Chapter 16
A Community of Tennessee Writers, Readers & Passersby

You Get What You Need

Mary Gauthier delves into her life and art in Saved by a Song

In Saved by a Song: The Art and Healing Power of Songwriting, Grammy-nominated folk musician Mary Gauthier unpacks her ideas around “what makes a song matter.” This investigation takes us through Gauthier’s personal narrative as a queer woman, a survivor of addiction, and an artist who reaches deep into the wounds of her childhood to reckon with her past traumas through song. Part memoir, part music criticism, the book is a comprehensive guide to songwriting in which Gauthier reveals that to make a song matter, one might need to bare all. 

Photo: Laura E. Partain

We hear songs all throughout our days, but how often do we actually listen to what they say or how they make us feel? Gauthier writes, “Songs fill the air in grocery stores, salons, airports, malls, cars, elevators, gas stations, restaurants, on TV, and in movies. They are unavoidable, everywhere, all the time. Most float by and nothing important happens. They stay in the background, superficial transactions. But every now and then a song makes us stop what we are doing and listen with our full attention.”

The 59-year-old Louisianan and self-described “troubadour” regularly teaches songwriting masterclasses, and the songs that stay with her are those that hold nothing back. She goes for her students’ guts, rhetorically speaking: “I ask the writers to tell me the story behind [the song], the one they’d tell their best friend late at night over a bottle of wine by candlelight.”

With vulnerability at the crux of her creative process, Gauthier revels in the catharsis of music, encouraging her students to show up as themselves in their art. This is one of the many songwriting proverbs Gauthier shares, and it’s a well-worn lesson for her personally. She writes, “To sound like myself, I had to reveal myself. To reveal myself, I had to be brave.”

Gauthier came to songwriting in her late 20s. She recalls her early years marked by poverty and addiction, living in toxic home environments and struggling to understand her identity as an adoptee. Music always helps her in her “ache of aloneness”: “I’d reach for music to point to emotional pathways I could walk in communion with at least one other person.” Songs like “Sam Stone,” the tragic John Prine song about a Vietnam veteran and heroin addict, and “Mother,” John Lennon’s gut-wrenching song about “maternal abandonment,” are just two she names that meet her in those dark places; she gives these songs her full attention and they give her something in return — a sense of salvation and healing.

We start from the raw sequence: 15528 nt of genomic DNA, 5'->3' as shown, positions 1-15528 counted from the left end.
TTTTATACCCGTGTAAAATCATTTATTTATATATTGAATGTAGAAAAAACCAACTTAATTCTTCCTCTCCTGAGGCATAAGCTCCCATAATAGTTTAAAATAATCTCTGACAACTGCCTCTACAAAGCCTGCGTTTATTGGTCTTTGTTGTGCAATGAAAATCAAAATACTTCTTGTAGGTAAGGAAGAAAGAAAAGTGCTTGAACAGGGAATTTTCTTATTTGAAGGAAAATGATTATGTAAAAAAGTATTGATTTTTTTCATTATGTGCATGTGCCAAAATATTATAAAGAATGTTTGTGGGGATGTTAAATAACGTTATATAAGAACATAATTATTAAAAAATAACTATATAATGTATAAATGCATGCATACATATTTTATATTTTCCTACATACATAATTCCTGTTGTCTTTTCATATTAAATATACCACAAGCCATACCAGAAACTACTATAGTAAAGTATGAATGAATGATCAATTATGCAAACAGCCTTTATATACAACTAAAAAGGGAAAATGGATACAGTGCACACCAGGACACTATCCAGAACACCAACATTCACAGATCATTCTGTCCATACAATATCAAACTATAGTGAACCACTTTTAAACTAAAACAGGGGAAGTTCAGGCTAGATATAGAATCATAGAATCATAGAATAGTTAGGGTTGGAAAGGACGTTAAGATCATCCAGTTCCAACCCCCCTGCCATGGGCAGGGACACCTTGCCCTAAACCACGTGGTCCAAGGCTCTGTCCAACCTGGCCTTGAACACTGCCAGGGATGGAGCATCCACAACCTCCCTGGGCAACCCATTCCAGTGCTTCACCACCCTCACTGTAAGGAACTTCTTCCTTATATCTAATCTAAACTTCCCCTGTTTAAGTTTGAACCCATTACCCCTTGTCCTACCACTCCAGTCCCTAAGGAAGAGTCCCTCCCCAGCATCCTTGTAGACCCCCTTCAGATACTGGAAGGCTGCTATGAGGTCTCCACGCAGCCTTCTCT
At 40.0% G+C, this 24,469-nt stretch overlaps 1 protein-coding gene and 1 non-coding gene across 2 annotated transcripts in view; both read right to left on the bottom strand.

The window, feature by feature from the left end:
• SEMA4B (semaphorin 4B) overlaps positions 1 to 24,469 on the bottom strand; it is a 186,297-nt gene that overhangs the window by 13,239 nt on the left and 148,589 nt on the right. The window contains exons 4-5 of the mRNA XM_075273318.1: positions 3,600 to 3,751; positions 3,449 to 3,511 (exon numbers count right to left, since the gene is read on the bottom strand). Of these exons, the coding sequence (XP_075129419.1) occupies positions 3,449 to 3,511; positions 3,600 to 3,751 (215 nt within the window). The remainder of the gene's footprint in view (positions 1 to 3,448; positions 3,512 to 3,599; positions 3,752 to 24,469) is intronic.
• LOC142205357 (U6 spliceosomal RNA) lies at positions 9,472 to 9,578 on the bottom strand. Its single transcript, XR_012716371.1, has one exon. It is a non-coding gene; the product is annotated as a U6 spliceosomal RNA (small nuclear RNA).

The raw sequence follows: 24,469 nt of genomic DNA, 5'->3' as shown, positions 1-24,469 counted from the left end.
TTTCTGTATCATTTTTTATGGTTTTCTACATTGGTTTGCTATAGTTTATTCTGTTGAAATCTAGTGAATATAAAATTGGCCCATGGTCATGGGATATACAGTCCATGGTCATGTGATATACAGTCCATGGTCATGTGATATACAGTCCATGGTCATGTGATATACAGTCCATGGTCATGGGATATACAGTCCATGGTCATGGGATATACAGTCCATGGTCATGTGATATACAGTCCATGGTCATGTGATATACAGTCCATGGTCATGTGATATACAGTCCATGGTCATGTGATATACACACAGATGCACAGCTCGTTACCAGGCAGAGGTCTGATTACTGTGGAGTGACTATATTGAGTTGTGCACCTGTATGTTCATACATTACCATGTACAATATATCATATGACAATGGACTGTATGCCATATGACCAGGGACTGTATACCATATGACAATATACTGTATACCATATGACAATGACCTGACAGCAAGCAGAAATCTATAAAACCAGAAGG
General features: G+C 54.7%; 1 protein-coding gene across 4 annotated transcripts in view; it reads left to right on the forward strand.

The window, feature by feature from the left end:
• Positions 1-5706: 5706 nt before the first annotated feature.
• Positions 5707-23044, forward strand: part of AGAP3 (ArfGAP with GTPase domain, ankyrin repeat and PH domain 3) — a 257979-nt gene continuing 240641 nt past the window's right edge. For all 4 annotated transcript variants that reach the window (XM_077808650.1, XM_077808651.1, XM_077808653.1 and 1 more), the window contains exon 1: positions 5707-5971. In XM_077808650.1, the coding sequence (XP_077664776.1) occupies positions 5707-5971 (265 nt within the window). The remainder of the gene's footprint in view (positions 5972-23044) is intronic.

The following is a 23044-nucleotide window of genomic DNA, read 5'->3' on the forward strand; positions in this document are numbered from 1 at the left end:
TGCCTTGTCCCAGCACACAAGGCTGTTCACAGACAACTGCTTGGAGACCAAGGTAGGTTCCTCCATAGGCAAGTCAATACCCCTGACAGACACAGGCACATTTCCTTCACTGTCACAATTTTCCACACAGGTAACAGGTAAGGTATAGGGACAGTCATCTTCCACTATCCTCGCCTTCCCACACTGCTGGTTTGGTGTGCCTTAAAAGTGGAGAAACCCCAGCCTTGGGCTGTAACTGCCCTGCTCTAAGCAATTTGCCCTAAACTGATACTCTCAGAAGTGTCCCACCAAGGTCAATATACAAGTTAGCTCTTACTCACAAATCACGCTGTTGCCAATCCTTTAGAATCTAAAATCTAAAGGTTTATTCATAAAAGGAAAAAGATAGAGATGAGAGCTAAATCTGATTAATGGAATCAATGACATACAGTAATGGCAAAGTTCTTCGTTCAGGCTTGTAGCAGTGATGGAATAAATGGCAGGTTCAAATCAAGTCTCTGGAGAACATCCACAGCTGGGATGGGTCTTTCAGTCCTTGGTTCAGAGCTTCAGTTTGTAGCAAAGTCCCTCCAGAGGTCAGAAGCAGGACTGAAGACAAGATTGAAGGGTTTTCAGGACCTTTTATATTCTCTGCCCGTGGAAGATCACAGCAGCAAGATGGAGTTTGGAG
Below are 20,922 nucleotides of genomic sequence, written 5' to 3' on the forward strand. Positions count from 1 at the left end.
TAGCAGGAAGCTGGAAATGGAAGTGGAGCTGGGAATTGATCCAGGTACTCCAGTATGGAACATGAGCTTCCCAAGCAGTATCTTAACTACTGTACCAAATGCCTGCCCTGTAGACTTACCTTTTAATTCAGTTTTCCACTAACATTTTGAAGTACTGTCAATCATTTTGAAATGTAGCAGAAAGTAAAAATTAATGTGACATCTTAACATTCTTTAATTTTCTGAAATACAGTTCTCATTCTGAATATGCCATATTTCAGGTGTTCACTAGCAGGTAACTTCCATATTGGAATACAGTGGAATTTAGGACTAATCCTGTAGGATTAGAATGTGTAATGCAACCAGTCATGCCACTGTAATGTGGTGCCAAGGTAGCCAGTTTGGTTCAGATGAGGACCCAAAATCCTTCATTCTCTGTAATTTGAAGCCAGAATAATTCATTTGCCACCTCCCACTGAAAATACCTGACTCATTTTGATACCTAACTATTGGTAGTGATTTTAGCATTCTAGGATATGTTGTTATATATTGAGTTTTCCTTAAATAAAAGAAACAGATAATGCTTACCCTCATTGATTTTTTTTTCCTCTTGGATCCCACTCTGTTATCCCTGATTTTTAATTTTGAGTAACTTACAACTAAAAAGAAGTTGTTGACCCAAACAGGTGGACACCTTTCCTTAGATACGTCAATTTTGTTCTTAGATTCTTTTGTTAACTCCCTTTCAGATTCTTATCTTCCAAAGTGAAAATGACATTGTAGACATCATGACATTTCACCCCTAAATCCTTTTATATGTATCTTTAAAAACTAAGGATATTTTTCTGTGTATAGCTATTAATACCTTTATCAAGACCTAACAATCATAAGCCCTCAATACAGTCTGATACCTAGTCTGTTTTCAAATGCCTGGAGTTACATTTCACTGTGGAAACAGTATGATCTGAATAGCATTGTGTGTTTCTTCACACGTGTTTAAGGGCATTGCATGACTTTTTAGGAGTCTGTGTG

Once Gauthier starts recovering and enters sobriety — “rising from the ashes of addiction by putting words to melody”— she takes what she’s learned from storytellers like Prine and Lennon to heart and quickly finds out that her stories can reach others as well. She shares her healing journey in her AA meetings, and the reaction moves her: “After I told my story, people said they got something from my experiences, something they needed.”

In 2013, a few decades into her career, she participates in a retreat for a non-profit called SongwritingWith:Soldiers, an organization that pairs songwriters with veterans to help them process their experiences in combat. She sits with veterans, asks them questions, helps them feel “seen and heard, not assessed, judged, or evaluated.” She recounts the story of Joe, a former soldier in Iraq, who opens up to her about his experiences, and they cowrite a song called “Rifles and Rosary Beads.” When Gauthier plays the song to a responsive crowd and a beaming Joe, she witnesses the balm of art and “the power of a sad song to make a human being happy.”

The idea of songwriting being utilitarian, something that extends beyond aesthetics and into service, continues to drive Gauthier as a listener and an artist. The intangible “spiritual engagement” that occurs between a listener and a song is what makes a song matter to her, especially when it leads to healing. “Storytellers have power; they are not voiceless victims,” she writes. Gauthier finds her power through song and empowers others to seek it themselves.

Whether they’re longtime fans or newcomers to Gauthier’s work, Saved by a Song gives readers a chance to reflect on the songs that have impacted them. Our experiences as listeners are so intensely personal — all tied up in associations and memories. What first comes to mind for me is “You Can’t Always Get What You Want” by the Rolling Stones. The angelic tone of the choir moved me as an 8-year-old in the backseat of my dad’s car. I’d try to make out Mick’s words in the verses, but all I got were the last lines of the chorus, “You can’t always get what you want, but if you try sometimes, you might find, you get what you need.” Gauthier asserts that songs can be omnipotent; they can close wounds, open doors to empathy, and provide you with what you need. All you have to do is stay open, and listen.

[Read Chapter 16’s 2018 interview with Mary Gauthier here.]

You Get What You Need

Jacqueline Zeisloft is a writer and editor whose work has appeared in the Nashville Scene and the Women’s Review of Books. She holds a B.A. in English literature from Belmont University and is a graduate of the Columbia Publishing Course. She currently resides in New York City.

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